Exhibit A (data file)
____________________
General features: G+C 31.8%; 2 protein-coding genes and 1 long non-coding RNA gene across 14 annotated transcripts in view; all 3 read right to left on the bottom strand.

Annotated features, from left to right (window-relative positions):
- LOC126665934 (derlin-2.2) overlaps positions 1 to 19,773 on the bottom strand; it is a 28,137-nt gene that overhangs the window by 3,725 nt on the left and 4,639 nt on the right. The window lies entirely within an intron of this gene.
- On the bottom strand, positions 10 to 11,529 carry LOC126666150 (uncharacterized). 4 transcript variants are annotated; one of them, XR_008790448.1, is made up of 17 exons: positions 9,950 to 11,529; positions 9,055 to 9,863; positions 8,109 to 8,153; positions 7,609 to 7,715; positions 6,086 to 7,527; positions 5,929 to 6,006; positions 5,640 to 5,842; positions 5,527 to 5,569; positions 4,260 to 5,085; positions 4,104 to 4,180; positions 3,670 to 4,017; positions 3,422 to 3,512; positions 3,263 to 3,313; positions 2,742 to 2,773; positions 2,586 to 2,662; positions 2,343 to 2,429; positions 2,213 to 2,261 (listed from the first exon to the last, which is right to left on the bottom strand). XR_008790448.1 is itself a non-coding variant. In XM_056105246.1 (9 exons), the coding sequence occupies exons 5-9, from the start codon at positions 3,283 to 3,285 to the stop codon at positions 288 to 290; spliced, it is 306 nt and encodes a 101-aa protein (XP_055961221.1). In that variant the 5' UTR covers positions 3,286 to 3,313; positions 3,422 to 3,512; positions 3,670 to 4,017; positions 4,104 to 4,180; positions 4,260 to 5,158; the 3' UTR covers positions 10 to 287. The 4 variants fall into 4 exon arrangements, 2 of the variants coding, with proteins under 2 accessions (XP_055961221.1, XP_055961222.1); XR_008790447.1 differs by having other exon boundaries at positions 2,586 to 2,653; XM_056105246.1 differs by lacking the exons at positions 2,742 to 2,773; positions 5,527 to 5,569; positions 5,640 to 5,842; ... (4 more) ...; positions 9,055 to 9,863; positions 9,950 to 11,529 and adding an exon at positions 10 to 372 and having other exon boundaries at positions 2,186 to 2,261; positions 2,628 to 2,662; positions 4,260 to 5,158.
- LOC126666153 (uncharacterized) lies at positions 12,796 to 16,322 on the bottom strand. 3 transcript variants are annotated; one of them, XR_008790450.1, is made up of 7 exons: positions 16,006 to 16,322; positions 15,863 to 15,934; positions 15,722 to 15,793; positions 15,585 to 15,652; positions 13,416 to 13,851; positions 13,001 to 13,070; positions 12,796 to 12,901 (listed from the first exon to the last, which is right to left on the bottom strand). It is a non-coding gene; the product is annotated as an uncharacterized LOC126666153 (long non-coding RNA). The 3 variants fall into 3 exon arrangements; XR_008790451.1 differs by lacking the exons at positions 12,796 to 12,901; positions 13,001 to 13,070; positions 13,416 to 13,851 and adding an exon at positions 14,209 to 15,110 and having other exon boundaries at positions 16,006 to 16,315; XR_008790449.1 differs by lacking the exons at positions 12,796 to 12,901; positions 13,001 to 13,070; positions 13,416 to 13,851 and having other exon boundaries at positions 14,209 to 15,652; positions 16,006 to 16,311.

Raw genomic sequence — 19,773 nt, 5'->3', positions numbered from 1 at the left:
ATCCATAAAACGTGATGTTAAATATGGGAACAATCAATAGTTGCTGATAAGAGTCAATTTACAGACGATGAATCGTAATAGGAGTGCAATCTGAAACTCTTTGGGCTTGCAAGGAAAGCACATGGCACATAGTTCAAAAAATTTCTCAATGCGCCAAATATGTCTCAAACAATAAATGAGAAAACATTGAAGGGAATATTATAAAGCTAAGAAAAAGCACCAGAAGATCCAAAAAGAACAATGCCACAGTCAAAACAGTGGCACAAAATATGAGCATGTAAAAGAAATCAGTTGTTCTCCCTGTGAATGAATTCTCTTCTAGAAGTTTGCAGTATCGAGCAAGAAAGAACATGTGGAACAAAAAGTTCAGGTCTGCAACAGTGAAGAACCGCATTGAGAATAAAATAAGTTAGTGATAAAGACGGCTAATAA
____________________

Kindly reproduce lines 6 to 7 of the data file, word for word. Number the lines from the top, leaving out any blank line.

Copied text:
Raw genomic sequence — 19,773 nt, 5'->3', positions numbered from 1 at the left:
ATCCATAAAACGTGATGTTAAATATGGGAACAATCAATAGTTGCTGATAAGAGTCAATTTACAGACGATGAATCGTAATAGGAGTGCAATCTGAAACTCTTTGGGCTTGCAAGGAAAGCACATGGCACATAGTTCAAAAAATTTCTCAATGCGCCAAATATGTCTCAAACAATAAATGAGAAAACATTGAAGGGAATATTATAAAGCTAAGAAAAAGCACCAGAAGATCCAAAAAGAACAATGCCACAGTCAAAACAGTGGCACAAAATATGAGCATGTAAAAGAAATCAGTTGTTCTCCCTGTGAATGAATTCTCTTCTAGAAGTTTGCAGTATCGAGCAAGAAAGAACATGTGGAACAAAAAGTTCAGGTCTGCAACAGTGAAGAACCGCATTGAGAATAAAATAAGTTAGTGATAAAGACGGCTAATAA